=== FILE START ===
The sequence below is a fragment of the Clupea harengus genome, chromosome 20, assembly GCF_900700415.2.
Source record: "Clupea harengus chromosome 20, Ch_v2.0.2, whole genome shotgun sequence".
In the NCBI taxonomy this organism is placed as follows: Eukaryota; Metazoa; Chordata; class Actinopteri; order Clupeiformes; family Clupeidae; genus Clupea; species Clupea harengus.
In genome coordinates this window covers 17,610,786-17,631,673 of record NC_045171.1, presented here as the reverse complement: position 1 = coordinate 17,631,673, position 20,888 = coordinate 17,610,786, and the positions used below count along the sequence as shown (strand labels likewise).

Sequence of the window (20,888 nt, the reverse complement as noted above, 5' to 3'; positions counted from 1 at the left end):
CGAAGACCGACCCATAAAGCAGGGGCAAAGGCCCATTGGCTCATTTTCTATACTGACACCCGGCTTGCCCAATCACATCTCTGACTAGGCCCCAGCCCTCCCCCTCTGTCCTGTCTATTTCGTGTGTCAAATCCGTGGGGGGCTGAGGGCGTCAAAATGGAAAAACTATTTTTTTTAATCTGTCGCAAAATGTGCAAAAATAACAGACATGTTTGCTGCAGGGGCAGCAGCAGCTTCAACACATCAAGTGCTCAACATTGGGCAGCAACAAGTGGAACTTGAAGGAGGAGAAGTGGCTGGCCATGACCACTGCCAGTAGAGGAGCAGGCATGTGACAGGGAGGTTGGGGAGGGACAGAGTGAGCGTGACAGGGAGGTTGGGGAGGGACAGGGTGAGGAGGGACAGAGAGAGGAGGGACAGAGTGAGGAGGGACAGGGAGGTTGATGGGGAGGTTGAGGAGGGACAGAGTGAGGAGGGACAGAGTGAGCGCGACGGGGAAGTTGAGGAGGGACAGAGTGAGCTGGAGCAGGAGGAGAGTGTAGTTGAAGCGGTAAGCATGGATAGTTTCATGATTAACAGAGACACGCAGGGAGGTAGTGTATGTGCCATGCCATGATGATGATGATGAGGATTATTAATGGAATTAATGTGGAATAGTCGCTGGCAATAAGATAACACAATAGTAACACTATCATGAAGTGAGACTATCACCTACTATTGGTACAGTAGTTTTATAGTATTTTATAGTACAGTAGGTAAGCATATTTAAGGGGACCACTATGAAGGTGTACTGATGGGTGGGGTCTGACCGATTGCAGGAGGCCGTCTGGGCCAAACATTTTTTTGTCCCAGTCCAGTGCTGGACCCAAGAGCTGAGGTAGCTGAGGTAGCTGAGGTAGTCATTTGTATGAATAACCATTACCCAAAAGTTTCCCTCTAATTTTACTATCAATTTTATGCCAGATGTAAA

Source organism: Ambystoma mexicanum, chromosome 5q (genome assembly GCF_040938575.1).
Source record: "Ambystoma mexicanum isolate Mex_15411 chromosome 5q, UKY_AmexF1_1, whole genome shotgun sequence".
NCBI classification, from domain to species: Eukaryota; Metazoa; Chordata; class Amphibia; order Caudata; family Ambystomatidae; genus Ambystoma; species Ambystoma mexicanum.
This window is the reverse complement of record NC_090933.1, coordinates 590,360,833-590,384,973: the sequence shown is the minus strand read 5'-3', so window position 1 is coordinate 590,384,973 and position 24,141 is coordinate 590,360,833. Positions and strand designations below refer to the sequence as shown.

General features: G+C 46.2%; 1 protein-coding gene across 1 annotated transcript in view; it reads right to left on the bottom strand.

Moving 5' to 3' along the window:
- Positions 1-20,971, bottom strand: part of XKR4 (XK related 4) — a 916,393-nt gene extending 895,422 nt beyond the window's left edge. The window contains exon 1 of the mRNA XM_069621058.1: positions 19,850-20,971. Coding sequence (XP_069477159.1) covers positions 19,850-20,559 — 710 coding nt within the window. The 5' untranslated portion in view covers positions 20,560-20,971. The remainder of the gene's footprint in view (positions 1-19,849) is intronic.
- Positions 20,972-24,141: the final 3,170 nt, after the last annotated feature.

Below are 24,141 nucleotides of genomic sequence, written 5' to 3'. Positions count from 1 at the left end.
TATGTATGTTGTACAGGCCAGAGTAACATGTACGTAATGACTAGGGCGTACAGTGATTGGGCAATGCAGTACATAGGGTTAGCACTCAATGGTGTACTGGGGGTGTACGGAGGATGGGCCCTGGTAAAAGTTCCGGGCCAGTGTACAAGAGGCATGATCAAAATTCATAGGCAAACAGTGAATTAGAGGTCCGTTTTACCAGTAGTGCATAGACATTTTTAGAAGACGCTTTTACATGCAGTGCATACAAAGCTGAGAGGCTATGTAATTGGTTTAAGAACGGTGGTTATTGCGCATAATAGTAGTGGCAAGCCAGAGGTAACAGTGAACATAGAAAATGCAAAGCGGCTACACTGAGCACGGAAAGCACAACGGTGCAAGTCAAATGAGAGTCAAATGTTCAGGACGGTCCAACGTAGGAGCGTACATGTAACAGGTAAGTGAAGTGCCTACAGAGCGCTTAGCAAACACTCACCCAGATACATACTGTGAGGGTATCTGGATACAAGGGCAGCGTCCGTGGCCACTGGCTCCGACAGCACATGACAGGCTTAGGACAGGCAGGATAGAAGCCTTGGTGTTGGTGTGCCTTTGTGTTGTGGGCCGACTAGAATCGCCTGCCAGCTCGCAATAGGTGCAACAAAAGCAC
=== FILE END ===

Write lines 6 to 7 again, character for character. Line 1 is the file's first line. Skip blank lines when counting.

CGAAGACCGACCCATAAAGCAGGGGCAAAGGCCCATTGGCTCATTTTCTATACTGACACCCGGCTTGCCCAATCACATCTCTGACTAGGCCCCAGCCCTCCCCCTCTGTCCTGTCTATTTCGTGTGTCAAATCCGTGGGGGGCTGAGGGCGTCAAAATGGAAAAACTATTTTTTTTAATCTGTCGCAAAATGTGCAAAAATAACAGACATGTTTGCTGCAGGGGCAGCAGCAGCTTCAACACATCAAGTGCTCAACATTGGGCAGCAACAAGTGGAACTTGAAGGAGGAGAAGTGGCTGGCCATGACCACTGCCAGTAGAGGAGCAGGCATGTGACAGGGAGGTTGGGGAGGGACAGAGTGAGCGTGACAGGGAGGTTGGGGAGGGACAGGGTGAGGAGGGACAGAGAGAGGAGGGACAGAGTGAGGAGGGACAGGGAGGTTGATGGGGAGGTTGAGGAGGGACAGAGTGAGGAGGGACAGAGTGAGCGCGACGGGGAAGTTGAGGAGGGACAGAGTGAGCTGGAGCAGGAGGAGAGTGTAGTTGAAGCGGTAAGCATGGATAGTTTCATGATTAACAGAGACACGCAGGGAGGTAGTGTATGTGCCATGCCATGATGATGATGATGAGGATTATTAATGGAATTAATGTGGAATAGTCGCTGGCAATAAGATAACACAATAGTAACACTATCATGAAGTGAGACTATCACCTACTATTGGTACAGTAGTTTTATAGTATTTTATAGTACAGTAGGTAAGCATATTTAAGGGGACCACTATGAAGGTGTACTGATGGGTGGGGTCTGACCGATTGCAGGAGGCCGTCTGGGCCAAACATTTTTTTGTCCCAGTCCAGTGCTGGACCCAAGAGCTGAGGTAGCTGAGGTAGCTGAGGTAGTCATTTGTATGAATAACCATTACCCAAAAGTTTCCCTCTAATTTTACTATCAATTTTATGCCAGATGTAAA

Source organism: Ambystoma mexicanum, chromosome 5q (genome assembly GCF_040938575.1).